The Progressive Historians: Turner, Beard, Parrington

By Richard Hofstadter,

Why should I read it?

1 author picked The Progressive Historians as one of their favorite books, and they share why you should read it.

What is this book about?

A detailed look at the ideas and contributions of the 3 major interpretive historians of the U.S. in the 20th century: Frederick Jackson Turner, Charles A. Beard and V. L. Parrington.


That Noble Dream: The 'Objectivity Question' and the American Historical Profession

By Peter Novick,

Book cover of That Noble Dream: The 'Objectivity Question' and the American Historical Profession

Why this book?

If you like dishy books, you’ll love this inside look at historians as they argue with each other and gossip behind other historians’ backs. While not offered as humor, Novick’s tale pulls back the curtain on academic historians’ ideological and often bitterly personal contests. In this case it’s over the central question of modern historical thought: whether or not history can achieve objectivity. Novick terms their arguments “essentially confused” and much like trying to nail jelly to the wall. Along the way, he reveals the altogether human elements behind all efforts to advance knowledge. The story is particularly relevant for a “post-modern” era in which it’s often argued that truth’s an illusion—it’s just fake. Novick’s story is of a very human world. He finds it fascinating. You will, too.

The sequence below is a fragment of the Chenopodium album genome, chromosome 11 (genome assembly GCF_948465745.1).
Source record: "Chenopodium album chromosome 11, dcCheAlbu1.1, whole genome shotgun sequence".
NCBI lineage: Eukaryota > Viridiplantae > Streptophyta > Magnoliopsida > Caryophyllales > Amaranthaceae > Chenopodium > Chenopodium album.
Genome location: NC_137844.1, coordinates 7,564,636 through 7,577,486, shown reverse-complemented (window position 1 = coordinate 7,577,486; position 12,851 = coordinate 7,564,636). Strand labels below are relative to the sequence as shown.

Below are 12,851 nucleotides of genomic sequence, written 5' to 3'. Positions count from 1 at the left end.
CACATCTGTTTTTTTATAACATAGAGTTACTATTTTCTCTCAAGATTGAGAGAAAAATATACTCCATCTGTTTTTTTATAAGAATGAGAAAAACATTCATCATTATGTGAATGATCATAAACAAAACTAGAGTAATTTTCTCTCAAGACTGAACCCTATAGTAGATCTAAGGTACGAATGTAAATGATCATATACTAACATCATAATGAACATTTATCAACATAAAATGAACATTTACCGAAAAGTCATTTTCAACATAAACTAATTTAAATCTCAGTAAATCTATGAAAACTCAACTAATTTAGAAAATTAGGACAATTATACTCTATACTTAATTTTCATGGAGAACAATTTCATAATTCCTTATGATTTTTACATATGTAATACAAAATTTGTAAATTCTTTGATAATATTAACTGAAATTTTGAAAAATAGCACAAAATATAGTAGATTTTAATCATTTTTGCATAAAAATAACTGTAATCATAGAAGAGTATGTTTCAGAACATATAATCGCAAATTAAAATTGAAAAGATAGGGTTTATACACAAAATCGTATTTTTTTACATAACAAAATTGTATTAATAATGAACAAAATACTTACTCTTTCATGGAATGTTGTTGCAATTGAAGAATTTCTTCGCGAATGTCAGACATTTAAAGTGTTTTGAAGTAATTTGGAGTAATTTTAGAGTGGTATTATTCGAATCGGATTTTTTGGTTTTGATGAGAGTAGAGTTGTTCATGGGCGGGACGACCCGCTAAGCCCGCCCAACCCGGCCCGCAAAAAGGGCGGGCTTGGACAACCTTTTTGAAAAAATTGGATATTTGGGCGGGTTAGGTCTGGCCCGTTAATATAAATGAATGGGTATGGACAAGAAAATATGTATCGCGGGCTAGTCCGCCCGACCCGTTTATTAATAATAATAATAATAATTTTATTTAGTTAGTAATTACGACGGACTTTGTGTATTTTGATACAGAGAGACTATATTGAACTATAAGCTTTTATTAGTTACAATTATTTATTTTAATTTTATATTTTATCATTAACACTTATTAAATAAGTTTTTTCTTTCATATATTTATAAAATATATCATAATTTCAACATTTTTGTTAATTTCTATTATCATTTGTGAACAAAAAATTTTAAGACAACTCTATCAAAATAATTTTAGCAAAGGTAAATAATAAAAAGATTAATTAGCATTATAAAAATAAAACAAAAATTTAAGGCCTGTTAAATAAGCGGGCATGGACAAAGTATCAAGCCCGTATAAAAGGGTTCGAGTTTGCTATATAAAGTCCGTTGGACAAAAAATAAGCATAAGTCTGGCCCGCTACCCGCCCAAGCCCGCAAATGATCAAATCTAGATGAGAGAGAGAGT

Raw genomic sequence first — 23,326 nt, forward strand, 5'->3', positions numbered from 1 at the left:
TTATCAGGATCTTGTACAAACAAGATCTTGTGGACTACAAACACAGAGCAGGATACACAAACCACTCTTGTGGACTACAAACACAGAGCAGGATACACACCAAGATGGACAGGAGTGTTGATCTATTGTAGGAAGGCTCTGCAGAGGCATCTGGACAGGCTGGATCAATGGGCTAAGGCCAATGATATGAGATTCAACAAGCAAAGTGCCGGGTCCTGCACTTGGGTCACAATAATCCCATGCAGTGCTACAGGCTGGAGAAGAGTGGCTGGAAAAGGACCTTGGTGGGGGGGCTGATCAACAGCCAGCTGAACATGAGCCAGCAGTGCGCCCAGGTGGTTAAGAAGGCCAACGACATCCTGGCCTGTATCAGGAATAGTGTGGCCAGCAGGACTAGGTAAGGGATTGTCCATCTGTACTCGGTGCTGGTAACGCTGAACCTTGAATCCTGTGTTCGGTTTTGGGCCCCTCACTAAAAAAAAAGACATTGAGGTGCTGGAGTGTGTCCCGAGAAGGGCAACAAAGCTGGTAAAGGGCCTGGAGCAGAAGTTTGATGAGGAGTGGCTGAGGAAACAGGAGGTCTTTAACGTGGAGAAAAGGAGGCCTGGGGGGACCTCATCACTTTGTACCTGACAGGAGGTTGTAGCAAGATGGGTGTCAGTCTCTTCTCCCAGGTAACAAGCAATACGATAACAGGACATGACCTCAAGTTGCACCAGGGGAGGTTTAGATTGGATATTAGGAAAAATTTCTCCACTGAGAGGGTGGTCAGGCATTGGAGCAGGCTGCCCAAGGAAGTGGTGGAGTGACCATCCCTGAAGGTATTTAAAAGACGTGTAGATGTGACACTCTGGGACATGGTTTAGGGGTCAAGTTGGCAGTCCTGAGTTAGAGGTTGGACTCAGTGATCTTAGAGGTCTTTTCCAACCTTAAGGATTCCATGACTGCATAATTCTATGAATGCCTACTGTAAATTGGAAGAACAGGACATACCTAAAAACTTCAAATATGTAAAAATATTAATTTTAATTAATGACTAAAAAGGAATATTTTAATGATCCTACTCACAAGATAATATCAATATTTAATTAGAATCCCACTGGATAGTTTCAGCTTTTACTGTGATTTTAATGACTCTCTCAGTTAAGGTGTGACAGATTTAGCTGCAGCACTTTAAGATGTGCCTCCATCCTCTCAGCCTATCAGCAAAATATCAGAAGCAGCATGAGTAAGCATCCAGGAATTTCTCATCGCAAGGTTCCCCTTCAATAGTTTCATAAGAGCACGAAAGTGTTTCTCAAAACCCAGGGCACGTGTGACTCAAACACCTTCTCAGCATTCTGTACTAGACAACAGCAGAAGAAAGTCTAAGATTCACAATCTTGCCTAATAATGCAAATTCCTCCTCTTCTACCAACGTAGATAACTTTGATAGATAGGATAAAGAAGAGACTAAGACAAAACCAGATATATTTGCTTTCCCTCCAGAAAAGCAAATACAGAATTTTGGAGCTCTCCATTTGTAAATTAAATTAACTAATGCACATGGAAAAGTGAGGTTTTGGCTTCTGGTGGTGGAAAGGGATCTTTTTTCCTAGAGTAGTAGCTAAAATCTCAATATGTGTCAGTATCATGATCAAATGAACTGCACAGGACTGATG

That Noble Dream: The 'Objectivity Question' and the American Historical Profession

By Peter Novick,

Why should I read it?

1 author picked That Noble Dream as one of their favorite books, and they share why you should read it.

What is this book about?

The aspiration to relate the past 'as it really happened' has been the central goal of American professional historians since the late nineteenth century. In this remarkable history of the profession, Peter Novick shows how the idea and ideal of objectivity were elaborated, challenged, modified, and defended over the last century. Drawing on the unpublished correspondence as well as the published writings of hundreds of American historians from J. Franklin Jameson and Charles Beard to Arthur Schlesinger, Jr., and Eugene Genovese, That Noble Dream is a richly textured account of what American historians have thought they were doing, or ought…